In Pakistan, Muslim leaders and scholars said that Benedict's words widened the gap between Islam and Christianity, risking what one official called greater "disharmony."

"The pope's statement is highly irresponsible," said Javed Ahmed Ghamdi, an Islamic scholar in Pakistan. "The concept of jihad is not to spread Islam with sword."

The criticism from Bardakoglu, the Islamic leader in Turkey, was especially strong, and carried with it particular embarrassment if Benedict were forced to cancel or delay his visit to Turkey.

Many Turks are already critical of Benedict, who as Cardinal Joseph Ratzinger opposed Turkey's entry to the European Union in 2004.

Bardakoglu, the head of the directorate of religious affairs, demanded an apology, saying that the remarks "reflect the hatred in his heart. It is a statement full of enmity and grudge."

In Morocco, the newspaper Aujourd'hui questioned the good faith of Benedict's call for dialogue between religions.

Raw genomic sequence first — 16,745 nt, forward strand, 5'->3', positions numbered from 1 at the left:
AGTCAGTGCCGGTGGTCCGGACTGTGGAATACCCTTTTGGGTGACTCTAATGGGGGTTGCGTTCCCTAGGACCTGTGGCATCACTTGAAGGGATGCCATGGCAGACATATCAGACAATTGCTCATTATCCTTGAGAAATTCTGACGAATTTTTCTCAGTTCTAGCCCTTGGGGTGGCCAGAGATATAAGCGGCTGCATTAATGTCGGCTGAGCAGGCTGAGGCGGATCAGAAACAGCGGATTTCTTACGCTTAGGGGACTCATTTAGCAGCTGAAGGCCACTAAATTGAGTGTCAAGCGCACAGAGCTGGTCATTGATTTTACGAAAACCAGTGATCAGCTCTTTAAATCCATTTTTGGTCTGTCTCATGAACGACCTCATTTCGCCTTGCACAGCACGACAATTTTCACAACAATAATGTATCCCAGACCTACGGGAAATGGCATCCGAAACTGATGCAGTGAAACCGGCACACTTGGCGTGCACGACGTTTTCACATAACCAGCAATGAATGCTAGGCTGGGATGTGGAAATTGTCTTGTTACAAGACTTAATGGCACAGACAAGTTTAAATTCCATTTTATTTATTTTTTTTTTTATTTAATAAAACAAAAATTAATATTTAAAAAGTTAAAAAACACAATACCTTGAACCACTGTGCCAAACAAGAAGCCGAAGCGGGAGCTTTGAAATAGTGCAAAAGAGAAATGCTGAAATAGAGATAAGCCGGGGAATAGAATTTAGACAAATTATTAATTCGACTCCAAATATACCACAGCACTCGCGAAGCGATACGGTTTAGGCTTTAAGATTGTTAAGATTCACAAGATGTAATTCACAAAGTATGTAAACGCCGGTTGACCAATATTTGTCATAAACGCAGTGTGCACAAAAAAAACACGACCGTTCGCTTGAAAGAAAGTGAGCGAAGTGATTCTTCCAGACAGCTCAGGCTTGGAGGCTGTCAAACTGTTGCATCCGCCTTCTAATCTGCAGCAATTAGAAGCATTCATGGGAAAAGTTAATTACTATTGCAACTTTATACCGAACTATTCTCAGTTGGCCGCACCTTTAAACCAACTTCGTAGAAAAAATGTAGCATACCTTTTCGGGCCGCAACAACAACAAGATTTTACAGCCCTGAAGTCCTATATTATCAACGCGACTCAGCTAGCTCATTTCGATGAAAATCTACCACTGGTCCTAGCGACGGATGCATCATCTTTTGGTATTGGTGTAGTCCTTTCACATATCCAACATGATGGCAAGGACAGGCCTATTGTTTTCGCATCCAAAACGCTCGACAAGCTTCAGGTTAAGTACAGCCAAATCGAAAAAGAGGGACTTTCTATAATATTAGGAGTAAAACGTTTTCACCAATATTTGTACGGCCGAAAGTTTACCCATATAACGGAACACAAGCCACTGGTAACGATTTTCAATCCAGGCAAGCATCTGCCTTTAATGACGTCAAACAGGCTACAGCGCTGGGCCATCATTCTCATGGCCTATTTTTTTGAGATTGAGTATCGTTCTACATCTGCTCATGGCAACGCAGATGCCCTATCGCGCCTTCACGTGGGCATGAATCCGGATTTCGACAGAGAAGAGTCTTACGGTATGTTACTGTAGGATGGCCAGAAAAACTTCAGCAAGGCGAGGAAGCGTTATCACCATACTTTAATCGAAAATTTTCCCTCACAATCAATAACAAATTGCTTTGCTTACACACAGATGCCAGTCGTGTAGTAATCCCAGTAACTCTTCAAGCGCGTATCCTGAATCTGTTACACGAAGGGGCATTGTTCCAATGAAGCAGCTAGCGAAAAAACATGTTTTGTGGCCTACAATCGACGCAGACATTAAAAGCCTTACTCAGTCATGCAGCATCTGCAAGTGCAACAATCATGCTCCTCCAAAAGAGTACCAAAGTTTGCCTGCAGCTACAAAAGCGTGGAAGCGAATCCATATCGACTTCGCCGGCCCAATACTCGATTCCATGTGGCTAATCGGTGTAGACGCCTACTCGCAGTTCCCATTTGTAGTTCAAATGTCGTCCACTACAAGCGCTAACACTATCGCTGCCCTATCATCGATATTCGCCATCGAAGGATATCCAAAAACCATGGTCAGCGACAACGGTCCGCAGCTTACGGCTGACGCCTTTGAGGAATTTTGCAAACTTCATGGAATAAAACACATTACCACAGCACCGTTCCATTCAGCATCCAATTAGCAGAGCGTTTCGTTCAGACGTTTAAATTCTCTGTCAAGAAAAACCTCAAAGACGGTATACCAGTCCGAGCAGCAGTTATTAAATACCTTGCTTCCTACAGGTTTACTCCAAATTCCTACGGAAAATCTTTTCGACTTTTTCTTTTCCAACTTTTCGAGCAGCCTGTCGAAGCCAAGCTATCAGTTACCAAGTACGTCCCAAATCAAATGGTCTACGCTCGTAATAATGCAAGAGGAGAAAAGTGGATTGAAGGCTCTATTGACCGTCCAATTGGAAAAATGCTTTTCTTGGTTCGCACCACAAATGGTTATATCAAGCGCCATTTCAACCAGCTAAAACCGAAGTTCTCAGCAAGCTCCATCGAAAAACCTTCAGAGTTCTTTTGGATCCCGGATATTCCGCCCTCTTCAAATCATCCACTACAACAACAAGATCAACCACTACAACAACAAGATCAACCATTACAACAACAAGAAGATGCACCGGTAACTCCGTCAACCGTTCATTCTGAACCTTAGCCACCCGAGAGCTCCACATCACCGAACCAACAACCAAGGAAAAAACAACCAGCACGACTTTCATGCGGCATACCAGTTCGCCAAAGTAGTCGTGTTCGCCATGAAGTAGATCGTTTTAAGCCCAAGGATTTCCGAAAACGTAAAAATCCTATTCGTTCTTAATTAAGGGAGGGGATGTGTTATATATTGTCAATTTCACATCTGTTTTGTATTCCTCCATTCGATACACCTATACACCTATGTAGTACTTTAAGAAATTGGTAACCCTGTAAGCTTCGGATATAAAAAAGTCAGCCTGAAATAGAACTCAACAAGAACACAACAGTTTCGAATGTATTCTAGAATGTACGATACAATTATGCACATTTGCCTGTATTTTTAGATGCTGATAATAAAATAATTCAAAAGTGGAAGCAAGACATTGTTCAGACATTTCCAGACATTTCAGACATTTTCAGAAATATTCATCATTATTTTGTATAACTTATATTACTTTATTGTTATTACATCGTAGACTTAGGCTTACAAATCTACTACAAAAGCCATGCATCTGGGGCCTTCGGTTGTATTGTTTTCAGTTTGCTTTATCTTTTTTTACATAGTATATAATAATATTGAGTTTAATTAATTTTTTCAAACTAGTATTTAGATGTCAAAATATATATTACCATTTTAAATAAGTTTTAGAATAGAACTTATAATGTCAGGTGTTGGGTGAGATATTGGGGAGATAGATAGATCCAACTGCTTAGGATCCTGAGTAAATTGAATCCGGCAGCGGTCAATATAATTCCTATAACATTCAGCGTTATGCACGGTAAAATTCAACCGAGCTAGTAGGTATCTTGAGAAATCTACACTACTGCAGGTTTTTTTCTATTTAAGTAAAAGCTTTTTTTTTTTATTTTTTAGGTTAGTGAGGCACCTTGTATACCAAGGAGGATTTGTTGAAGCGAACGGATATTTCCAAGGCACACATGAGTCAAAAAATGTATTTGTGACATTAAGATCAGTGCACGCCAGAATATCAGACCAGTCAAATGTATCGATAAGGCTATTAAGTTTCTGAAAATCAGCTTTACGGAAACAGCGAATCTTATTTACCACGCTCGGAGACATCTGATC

"Pope Benedict XVI has a strange approach to the dialogue between religions," the paper said in an editorial. "He is being provocative."

The paper also drew a comparison between the pope's remarks and the outcry in the Muslim world over unflattering cartoons of the Prophet Muhammad published in a Danish newspaper last year.

"The global outcry over the calamitous cartoons has only just died down and now the pontiff, in all his holiness, is launching an attack against Islam," the newspaper said.

Theologian voices concerns

The dissident theologian Hans Küng faulted Pope Benedict XVI on Thursday for not reaching out more to Protestants during his visit to his native Germany, The Associated Press reported from Munich.

He praised the pope, however, for his defense of religion's role in public life.

Küng, a professor emeritus of theology at the University of Tübingen, said he was gratified to hear that Benedict had told President Horst Köhler, a Protestant, that he would work for reconciliation.